A Detailed Look at the 960 CSS Framework
CSS frameworks are bloated. CSS frameworks are for people who don't know how to code. CSS is too simple to implement a framework.
If you've ever read a tutorial on a CSS framework, I can guarantee that many comments mimic the previous statements. My guess is that the majority of these comments are stemmed from slight ignorance. Once you take the opportunity to spend some time with 960, you'll be amazed at how much time can potentially be saved when developing your web applications. At the very least, take ten minutes to review the framework. You can always press the delete key...though I doubt you will!
- Rapidly speeds up development time.
- Clean grid structure.
- Not many browser inconsistencies. The ones you find can be fixed easily.
- It's not "bloated" as many people suggest. We're talking 3-4kb here, folks! You would use many of these stylings anyways.
- Build complex layouts quickly.
- It's named "960" for a reason. If you're hoping to use a different width for you website, you might be better off choosing a different framework.
- As with any "framework", you lose a bit of flexibility.
- You didn't create it. There's something to be said for code being 100% our own.
Let's imagine that we want to work with the "12 column" structure to create the extremely simple layout seen below. First, we must create a wrapper div that has a class of "container_12". Notice the 12.
<div id="container" class="container_12"> ...content goes here </div>
Specifying an id here isn't required by any means. However, I find that it helps me to remember exactly what the div is. One of the gripes against 960 is that the classes do nothing to define what the element is. Simply including an id fixes that issue.
Now we want to create a simple header and two column structure. When first getting started, it's helpful to examine the demo to choose how wide a grid you should use.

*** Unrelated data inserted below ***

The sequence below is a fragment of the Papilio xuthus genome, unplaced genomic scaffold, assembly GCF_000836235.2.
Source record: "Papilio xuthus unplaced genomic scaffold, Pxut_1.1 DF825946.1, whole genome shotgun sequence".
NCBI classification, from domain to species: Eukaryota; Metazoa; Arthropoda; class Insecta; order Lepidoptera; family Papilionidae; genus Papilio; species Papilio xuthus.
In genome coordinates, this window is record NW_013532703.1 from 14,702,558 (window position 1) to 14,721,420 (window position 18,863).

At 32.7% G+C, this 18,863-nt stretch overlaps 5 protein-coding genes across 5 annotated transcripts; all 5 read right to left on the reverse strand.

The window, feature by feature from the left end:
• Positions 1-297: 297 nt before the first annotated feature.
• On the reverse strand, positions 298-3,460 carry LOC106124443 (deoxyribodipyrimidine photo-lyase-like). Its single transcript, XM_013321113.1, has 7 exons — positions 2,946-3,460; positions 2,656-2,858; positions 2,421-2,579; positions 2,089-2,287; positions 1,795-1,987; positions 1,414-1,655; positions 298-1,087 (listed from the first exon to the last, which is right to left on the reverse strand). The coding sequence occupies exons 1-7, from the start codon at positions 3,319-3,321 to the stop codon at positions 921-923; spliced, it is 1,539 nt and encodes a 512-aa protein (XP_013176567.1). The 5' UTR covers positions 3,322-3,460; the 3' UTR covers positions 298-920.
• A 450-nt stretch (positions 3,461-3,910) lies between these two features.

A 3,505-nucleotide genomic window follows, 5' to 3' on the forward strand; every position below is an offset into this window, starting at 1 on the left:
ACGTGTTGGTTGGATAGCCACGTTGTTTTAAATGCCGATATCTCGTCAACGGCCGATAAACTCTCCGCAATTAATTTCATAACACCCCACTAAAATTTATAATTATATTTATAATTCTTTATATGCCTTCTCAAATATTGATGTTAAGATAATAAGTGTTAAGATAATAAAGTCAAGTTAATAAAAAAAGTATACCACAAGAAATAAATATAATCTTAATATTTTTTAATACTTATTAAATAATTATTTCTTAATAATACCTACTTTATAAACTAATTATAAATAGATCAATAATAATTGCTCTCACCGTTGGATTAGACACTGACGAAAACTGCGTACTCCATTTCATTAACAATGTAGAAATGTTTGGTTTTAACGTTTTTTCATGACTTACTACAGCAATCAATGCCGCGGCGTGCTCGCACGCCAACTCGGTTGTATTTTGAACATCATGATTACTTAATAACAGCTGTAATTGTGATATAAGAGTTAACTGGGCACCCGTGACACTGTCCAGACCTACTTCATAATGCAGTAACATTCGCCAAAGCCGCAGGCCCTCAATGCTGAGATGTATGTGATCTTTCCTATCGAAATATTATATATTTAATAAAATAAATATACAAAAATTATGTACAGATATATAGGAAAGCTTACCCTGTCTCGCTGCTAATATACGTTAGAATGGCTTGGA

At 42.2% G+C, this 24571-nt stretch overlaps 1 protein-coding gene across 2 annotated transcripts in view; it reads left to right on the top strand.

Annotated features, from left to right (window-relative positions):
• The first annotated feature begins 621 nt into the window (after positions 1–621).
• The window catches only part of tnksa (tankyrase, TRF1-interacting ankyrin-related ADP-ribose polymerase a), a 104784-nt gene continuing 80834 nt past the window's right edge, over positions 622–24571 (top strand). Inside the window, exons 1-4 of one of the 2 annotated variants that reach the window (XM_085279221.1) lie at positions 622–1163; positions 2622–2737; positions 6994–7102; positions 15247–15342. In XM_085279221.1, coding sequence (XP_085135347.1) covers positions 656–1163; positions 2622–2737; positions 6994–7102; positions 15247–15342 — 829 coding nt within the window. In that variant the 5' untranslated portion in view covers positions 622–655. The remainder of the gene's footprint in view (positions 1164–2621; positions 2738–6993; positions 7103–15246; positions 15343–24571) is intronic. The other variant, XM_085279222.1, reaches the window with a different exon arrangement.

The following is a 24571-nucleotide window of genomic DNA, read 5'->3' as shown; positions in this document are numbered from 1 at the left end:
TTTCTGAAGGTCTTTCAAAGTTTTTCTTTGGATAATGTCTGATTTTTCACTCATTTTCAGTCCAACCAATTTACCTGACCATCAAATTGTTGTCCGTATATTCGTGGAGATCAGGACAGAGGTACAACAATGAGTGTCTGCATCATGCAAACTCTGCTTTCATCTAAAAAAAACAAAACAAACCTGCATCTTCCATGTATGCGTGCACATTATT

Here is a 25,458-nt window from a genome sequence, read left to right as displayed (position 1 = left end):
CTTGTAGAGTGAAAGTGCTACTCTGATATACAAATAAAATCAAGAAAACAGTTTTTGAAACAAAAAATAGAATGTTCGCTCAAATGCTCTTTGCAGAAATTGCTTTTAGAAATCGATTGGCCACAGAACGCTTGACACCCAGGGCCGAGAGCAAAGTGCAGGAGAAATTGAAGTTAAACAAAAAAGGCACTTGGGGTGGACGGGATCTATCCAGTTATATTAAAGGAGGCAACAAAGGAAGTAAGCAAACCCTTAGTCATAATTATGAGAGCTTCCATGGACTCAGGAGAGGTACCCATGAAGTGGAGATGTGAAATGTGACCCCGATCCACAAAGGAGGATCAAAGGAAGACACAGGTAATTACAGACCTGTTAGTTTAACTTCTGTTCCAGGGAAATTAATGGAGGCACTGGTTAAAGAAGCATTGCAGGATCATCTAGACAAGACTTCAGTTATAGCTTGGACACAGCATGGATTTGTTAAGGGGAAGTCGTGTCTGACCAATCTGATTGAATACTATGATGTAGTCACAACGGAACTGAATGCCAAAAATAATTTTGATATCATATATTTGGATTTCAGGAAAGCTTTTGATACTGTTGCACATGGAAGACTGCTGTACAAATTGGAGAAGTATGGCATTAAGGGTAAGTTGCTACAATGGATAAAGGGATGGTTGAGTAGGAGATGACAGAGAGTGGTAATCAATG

I'm going to choose a header width of "940px" (+ 20px margins = 960), a sidebar width of "220px", and a main content width of "700px".
You must assign a class to each div. Naming conventions require that that the class name begins with "grid_" and ends with the number of columns needed. In our case, we'll use "grid_12', "grid_3" and "grid_9", respectively.
<div id="container" class="container_12"> <div id="header" class="grid_12"> content goes here </div> <div id="sidebar" class="grid_3"> content goes here </div> <div id="mainContent" class="grid_9"> content goes here </div> </div>
The only additional styling that I've added is background colors and a minimum width for each div to simulate an actual website full of text. I won't go over that here; mostly because they should be removed. They're only used here to demonstrate the structure.
Without worrying about margins, floats, or IE hacks, we're able to create a layout extremely fast. The true power of 960 is demonstrated when building complex newspaper-like layouts. For more detail, be sure to watch the screencast above.
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